She left school by four or five and returned by train. Her apartment building looked like an American housing project, but its stability was questionable. The cement looked like hardened play dough. Her apartment was smaller than the bedrooms in my flat: her husband, who "hated" Bombay and wanted to live in a village, called the apartment a "matchbox". It had little decoration; she had bought the furniture in college; her faucet was always leaking, when the water worked. Her dog, Flash, was chained to a table leg. Her son, Dushyant, rode a toy scooter with manic enthusiasm in the cramped space.
Lee spent her evenings cooking for her husband, who worked long hours as a computer consultant. She spent a lot of time on the phone. Only once did she complain of fatigue. She took me on tours of the city, to Belapur and Elephanta, to Hindi films. She never tired of walking.
She was proud; she wanted to pay for everything. She bought me a book, which she inscribed with the words, "I hope you have good memories." She asked me if I needed to do any Christmas shopping. I did; I needed a salwar kameez. "Thursday okay with you?" she asked. And on Thursday I would watch her haggle with consummate skill. I have never known anyone who laughed as much as Lee did, except perhaps her son. Her husband described himself as an optimist. They made it easy to ignore their dismal apartment.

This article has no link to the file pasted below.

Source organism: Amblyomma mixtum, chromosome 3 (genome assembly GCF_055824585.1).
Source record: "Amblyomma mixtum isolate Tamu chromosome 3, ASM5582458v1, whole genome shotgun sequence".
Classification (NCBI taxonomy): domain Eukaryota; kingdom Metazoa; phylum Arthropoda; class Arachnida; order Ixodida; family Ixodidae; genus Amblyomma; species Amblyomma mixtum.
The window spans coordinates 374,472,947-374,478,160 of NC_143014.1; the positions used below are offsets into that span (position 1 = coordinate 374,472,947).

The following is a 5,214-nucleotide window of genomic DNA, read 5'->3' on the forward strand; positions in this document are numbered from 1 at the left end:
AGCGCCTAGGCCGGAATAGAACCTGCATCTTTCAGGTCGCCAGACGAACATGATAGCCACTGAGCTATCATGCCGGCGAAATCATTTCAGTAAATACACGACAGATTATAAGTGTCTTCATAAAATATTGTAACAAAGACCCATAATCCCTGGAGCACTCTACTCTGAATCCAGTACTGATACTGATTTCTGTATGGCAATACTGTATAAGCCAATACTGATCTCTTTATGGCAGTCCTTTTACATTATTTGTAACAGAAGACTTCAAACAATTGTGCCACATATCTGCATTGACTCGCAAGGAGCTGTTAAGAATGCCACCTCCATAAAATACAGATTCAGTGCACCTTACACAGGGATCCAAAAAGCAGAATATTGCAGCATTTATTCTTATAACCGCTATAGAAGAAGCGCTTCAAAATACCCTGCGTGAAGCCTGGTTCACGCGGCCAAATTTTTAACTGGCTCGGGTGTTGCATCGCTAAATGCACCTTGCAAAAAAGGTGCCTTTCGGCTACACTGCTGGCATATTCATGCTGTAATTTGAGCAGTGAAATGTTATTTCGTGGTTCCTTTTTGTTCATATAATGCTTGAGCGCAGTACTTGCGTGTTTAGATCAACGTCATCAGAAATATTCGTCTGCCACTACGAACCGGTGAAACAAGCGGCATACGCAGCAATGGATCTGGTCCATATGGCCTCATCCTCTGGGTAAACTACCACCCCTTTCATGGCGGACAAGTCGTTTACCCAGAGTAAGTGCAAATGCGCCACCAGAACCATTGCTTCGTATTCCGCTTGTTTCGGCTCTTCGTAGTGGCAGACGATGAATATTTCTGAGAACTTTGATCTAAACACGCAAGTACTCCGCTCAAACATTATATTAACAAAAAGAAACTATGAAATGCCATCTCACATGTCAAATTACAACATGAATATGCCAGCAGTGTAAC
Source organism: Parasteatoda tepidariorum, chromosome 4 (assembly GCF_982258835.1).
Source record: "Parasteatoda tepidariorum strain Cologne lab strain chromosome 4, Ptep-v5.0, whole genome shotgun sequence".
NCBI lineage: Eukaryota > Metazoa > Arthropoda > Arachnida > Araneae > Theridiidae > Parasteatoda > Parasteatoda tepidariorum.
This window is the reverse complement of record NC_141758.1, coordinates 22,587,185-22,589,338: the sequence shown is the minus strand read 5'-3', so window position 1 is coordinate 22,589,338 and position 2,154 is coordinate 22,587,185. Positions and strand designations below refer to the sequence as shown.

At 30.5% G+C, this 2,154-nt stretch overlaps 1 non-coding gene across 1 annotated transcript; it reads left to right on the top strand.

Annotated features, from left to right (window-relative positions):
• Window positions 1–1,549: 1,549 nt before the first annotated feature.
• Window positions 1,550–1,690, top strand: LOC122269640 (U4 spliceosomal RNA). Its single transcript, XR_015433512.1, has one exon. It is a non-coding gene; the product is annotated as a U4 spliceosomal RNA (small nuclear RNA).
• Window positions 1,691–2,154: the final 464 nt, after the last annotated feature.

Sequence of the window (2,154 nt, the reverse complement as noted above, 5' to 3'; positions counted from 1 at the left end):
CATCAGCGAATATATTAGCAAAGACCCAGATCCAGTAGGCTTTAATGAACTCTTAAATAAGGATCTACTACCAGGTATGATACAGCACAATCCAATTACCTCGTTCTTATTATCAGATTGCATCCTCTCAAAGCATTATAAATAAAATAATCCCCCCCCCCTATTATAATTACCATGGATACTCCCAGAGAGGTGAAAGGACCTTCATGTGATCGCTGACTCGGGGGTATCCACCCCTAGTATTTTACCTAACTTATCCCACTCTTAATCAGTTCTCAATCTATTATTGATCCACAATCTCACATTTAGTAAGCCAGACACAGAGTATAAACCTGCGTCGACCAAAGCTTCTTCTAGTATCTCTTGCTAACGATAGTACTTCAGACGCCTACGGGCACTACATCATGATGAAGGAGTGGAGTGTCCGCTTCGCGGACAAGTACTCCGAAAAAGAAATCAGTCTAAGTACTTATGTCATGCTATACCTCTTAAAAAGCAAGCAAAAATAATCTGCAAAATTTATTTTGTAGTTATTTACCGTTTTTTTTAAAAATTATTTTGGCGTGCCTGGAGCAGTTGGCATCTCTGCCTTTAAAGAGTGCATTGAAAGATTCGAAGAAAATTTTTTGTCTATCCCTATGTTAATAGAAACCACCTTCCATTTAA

Lee was a revolutionary teacher. She called my roommate nightly to plan for the next day, if our phone was working. In one exercise, she made her students complete 10 sentences that began with the words "I can't". After reading their papers, they had to destroy them. One student had written "I can't disrespect my parents"; Lee made him destroy it. She took her students on field trips; she began a photojournalism project and courted corporate sponsors; she stopped a class for 5 weeks, until it had agreed upon a class constitution to correct misbehavior. She uttered a heresy: "I want my kids to enjoy language".
But Lee was isolated. Nobody knew what she was doing, and she was above explaining it. She found meetings and workshops irksome. She was a compulsive reader; she was studying for a Ph.D.; her interests ranged from Latin American Studies to Islam. Being a Christian, she was free from the stifling influence of Islam. "Mutt" was one of her favorite insults.
Though alone at the boys' school, Lee had a comrade at the girls' school: Melissa d'Alphonzo, also a Christian. Both motivated and thoughtful, they did not meet until they both traveled to America as part of an educational exchange program. After that they became conspirators; they phoned each other constantly.
I met Melissa in America. She had left a newborn son behind in India and was anxious about him. Her husband worked in Dubai. It had been a conscious decision; it made financial sense. But as her son grew, she and her husband had begun to reconsider.
Warm, confident, tenacious, cheerful: this was Melissa. Like Lee, she found joy in simple things. Eating off banana leaves was "so dirty!" In Bombay there was "so much of crowd!" But in the classroom Melissa was all business.
She taught like an American, insofar as this was possible in an Indian setting. She encouraged students to formulate ideas in their words; she encouraged analysis over indoctrination. And she did these things while keeping a tight rein on the often explosive Indian classroom. She wanted her kids to be freer and more responsible. But she often wondered whether they were learning anything; exams said otherwise. She defied the syllabus; she talked to her students about life, about the news.